Young people in the developing world

Young people all over the world face challenges, but in the developing world there are additional pressures.  According to UNESCO 20% of young people in developing countries fail to finish primary school and consequently lack the necessary skills for finding employment and improving their lives. Despite this, many young people are forced to work to survive and end up working for very little money. Many are essentially self-employed.

The 2013 meeting of the International Labour Organization found that even though apprenticeships are available in developing countries, they are frequently unpaid with no certainty of employed work after training is completed.

In contrast, the World Bank note that it is becoming easier for entrepreneurs in the developing world to set up businesses, but only, according to the Wall Street Journal, if they are prepared to be flexible and innovative, compared to traditional developed world business strategies. Acting on this, communities like Business Fights Poverty aim to provide a framework so that the youth in developing countries, who are self-employed, can become self supporting.

In an article in BMC International Health and Human Rights, author Caroline Kabiru discusses the difficulties many young people face in their daily lives, and the lack of research into their health and well being. She points out that while we know the long term impacts of low education levels, there is a lack of research into how to increase access to education and keep children in school.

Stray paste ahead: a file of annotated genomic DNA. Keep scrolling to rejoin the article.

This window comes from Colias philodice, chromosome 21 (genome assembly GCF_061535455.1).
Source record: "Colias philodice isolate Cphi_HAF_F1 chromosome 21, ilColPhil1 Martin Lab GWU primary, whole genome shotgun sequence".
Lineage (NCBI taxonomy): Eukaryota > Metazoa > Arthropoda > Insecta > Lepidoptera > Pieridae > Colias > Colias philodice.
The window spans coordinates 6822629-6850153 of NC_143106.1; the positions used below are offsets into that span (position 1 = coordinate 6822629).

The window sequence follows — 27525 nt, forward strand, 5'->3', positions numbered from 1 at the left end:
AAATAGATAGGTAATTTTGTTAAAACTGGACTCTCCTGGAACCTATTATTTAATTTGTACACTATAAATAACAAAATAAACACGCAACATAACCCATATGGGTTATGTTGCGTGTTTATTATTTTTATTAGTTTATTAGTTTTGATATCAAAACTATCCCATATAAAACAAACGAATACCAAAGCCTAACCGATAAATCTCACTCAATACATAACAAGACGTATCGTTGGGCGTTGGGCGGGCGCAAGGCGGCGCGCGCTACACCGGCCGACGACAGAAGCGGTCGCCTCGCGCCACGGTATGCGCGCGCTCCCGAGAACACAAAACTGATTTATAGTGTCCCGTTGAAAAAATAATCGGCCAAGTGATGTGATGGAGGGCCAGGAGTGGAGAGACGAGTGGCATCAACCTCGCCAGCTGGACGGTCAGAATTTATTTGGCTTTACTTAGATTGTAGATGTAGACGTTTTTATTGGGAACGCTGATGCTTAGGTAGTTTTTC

However, Caroline Kabiru also points out that education is not just a ‘heal-all’ plaster.  The impact of urbanization, with its overtones of poverty and overcrowding, negatively affects health. While globalization increases expectations and exposes youth in developing countries to western values and culture which they are not prepared to deal with. Other everyday issues include the impact of health care which often treats young people as adults while, oppositely, a lack of sex education increases the threat of HIV. Not least are the challenges of growing up in a war zone.  Young people are not only victims of war but frequently have to fight. The reintegration of these people back into society is an under researched topic both in terms of their social and economic needs.

African Economic Outlook predict that things are getting better, and that by 2030 more young people will not only be able to finish primary school but will be able to finish secondary school and even go on to further education. They envisage that 59% of 20-24 year olds will have had secondary education in 2030, compared to 42% today. Along with research and implementation of evidence into policies affecting youth this can only help in increasing employment and improving lives, while simultaneously addressing the health issues and well being of the young.

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